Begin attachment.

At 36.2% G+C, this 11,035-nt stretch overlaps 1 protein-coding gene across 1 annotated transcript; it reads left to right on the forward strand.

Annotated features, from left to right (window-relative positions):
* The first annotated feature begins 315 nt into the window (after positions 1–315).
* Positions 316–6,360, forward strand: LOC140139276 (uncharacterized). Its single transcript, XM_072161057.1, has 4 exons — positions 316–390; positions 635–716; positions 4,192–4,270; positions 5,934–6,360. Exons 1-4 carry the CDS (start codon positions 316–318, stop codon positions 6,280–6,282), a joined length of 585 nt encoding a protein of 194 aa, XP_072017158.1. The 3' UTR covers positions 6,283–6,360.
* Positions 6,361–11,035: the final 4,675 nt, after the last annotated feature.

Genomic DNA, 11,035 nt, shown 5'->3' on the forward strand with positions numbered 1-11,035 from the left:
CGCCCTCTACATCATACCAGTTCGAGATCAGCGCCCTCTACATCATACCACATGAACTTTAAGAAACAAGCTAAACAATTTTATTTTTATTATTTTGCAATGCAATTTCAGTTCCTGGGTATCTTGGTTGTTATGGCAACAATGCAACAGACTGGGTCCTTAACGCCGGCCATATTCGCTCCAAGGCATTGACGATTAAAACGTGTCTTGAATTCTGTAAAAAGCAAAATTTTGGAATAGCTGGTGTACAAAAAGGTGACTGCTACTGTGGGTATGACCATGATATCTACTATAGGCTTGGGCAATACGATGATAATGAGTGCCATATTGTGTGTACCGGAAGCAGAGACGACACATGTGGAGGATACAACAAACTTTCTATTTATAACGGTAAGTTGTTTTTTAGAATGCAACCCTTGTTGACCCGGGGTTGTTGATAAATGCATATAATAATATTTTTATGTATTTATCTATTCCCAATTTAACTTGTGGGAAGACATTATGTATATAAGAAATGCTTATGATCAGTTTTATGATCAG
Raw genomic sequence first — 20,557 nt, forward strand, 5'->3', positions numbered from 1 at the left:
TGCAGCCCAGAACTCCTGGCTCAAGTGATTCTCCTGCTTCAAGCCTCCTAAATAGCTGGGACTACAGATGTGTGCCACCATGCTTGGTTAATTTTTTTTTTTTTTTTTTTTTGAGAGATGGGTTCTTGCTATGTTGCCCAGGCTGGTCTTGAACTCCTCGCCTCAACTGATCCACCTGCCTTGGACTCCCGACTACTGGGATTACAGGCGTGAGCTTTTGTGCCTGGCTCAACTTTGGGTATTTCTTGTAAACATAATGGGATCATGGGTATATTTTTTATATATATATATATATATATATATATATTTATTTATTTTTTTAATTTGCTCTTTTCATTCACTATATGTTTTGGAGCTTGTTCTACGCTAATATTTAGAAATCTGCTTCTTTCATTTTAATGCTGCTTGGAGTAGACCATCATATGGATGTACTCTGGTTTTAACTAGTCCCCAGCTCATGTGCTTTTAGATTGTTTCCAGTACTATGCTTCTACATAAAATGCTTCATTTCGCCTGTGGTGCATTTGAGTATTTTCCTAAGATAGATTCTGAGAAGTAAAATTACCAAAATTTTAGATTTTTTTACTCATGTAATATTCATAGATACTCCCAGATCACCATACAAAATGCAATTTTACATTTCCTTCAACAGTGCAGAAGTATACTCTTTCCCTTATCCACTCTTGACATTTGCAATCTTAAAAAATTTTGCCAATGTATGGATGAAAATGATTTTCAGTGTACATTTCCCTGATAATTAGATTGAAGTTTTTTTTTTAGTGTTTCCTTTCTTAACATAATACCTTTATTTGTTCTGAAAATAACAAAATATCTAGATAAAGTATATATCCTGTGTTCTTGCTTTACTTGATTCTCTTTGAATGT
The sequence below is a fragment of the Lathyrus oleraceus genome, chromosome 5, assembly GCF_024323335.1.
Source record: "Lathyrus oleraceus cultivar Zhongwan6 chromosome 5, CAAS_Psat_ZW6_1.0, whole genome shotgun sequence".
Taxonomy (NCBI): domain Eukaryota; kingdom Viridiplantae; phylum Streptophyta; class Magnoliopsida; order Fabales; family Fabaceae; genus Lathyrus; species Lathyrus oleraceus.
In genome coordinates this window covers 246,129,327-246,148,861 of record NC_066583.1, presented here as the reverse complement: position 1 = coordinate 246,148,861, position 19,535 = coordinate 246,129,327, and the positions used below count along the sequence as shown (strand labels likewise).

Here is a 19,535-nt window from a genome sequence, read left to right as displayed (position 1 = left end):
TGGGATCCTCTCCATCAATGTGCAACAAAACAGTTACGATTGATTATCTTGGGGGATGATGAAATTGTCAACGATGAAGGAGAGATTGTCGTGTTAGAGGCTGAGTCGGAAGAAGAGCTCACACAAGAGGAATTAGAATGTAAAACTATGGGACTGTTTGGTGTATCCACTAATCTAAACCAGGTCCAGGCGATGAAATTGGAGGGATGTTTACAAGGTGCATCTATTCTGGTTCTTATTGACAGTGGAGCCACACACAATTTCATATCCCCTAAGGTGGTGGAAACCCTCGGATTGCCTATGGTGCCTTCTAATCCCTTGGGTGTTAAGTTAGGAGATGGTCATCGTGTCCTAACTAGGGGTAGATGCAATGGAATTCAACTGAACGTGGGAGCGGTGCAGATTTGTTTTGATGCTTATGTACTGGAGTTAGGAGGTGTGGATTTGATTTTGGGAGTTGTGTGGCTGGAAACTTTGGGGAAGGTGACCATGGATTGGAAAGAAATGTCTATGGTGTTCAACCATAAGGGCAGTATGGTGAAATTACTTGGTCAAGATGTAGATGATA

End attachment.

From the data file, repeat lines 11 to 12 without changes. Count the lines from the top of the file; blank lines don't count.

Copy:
Source record: "Lathyrus oleraceus cultivar Zhongwan6 chromosome 5, CAAS_Psat_ZW6_1.0, whole genome shotgun sequence".
Taxonomy (NCBI): domain Eukaryota; kingdom Viridiplantae; phylum Streptophyta; class Magnoliopsida; order Fabales; family Fabaceae; genus Lathyrus; species Lathyrus oleraceus.